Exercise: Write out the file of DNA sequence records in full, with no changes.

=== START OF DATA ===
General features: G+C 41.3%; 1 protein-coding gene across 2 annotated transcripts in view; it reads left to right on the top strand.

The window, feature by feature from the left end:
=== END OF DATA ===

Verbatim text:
General features: G+C 41.3%; 1 protein-coding gene across 2 annotated transcripts in view; it reads left to right on the top strand.

The window, feature by feature from the left end: